Numerical multiscale methods for boundary layer problems in fluid dynamics

Date

2020-05-06

Authors

Carney, Sean Patrick

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Abstract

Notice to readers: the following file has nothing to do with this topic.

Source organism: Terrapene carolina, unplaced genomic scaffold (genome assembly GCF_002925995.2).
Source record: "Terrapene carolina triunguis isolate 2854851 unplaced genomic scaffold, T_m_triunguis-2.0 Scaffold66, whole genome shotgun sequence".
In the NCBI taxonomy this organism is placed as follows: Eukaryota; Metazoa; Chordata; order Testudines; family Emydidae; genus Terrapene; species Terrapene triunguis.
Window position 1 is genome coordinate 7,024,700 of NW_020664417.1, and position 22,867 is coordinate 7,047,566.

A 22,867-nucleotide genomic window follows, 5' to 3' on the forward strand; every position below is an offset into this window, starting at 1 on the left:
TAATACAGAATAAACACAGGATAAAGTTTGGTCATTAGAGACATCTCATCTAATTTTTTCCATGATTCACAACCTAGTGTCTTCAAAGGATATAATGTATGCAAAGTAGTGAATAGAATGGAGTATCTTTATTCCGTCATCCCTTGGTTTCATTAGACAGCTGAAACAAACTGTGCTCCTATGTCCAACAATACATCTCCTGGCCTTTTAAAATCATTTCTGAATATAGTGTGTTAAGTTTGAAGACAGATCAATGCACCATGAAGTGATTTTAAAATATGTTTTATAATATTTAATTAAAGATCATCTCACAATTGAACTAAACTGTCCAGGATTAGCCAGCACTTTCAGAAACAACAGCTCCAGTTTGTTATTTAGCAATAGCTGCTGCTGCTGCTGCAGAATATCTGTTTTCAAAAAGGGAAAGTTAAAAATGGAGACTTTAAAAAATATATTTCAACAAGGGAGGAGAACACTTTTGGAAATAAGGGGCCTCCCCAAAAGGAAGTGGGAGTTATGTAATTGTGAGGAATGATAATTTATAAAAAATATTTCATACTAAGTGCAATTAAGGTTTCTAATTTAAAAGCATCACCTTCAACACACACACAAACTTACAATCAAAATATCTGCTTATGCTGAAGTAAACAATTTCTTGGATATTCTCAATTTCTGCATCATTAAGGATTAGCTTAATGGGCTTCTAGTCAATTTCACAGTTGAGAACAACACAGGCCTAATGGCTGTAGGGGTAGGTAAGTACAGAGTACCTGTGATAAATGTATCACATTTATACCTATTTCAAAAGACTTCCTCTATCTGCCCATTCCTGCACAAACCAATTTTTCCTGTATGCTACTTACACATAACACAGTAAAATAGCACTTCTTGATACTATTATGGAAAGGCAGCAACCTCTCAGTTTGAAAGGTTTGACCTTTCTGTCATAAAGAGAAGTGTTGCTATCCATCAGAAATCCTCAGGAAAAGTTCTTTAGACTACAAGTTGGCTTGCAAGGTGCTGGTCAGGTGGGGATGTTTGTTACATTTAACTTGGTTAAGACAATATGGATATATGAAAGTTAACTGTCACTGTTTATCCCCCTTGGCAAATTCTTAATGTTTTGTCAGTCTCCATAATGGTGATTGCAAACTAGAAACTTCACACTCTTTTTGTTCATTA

Physical processes typically occur over a wide range of scales in space and time. In many instances it is computationally preferable to couple models with differing levels of physical description for different portions of the domain in space and/or time. Such multiscale, hybrid strategies allow for an accurate representation of important physical phenomena where necessary while ensuring a feasible overall computational cost. In general, every multiphysics problem is different, and for every coupling strategy there are nontrivial mathematical and algorithmic details that must be worked out. However, many problems share similar features, for instance, asymptotically thin boundary layers and nonlinear interactions across scales, and sometimes strategies developed for one problem can be successfully applied to a related, but different area. This thesis develops numerical strategies for the accurate and efficient simulation of multiscale, boundary layer problems arising in fluid dynamics. Considered are four different physical models, namely viscous laminar flow over a rough surface, high Reynolds number wall-bounded turbulent flow, electrokinetic flows over charge-conducting surfaces, and upscaling in porous media flow. The first three of these situations typically involve asymptotically small, physical boundary layers while the fourth can involve computational boundary layers as a result of modeling artifacts. The numerical strategies are presented in the context of the heterogeneous multiscale method (HMM), which generally involves coupling a coarse-scale, macroscopic solver for bulk dynamics to a fine-scale, microscopic solver for the small and/or fast scales in space and/or time. The first section contains a coupled method for rough-wall laminar flow. The second describes a reduced-order, microscale model for the near-wall eddies present in high Reynolds number wall bounded turbulence. The third section concerns the application of stochastic, multiscale partial differential equation model known as Fluctuating Hydrodynamics to the mesoscale dynamics of electrokinetic flows. Finally, the fourth contains a method for reducing the nonphysical, boundary or "resonance" error term that arises in the numerical homogenization of multiscale elliptic operators as in, for example, the modeling of porous media flows or steady state heat conduction. All sections contain a description of and motivations for the problem, numerical examples of the model presented, and a discussion of future research and open problems to be addressed.

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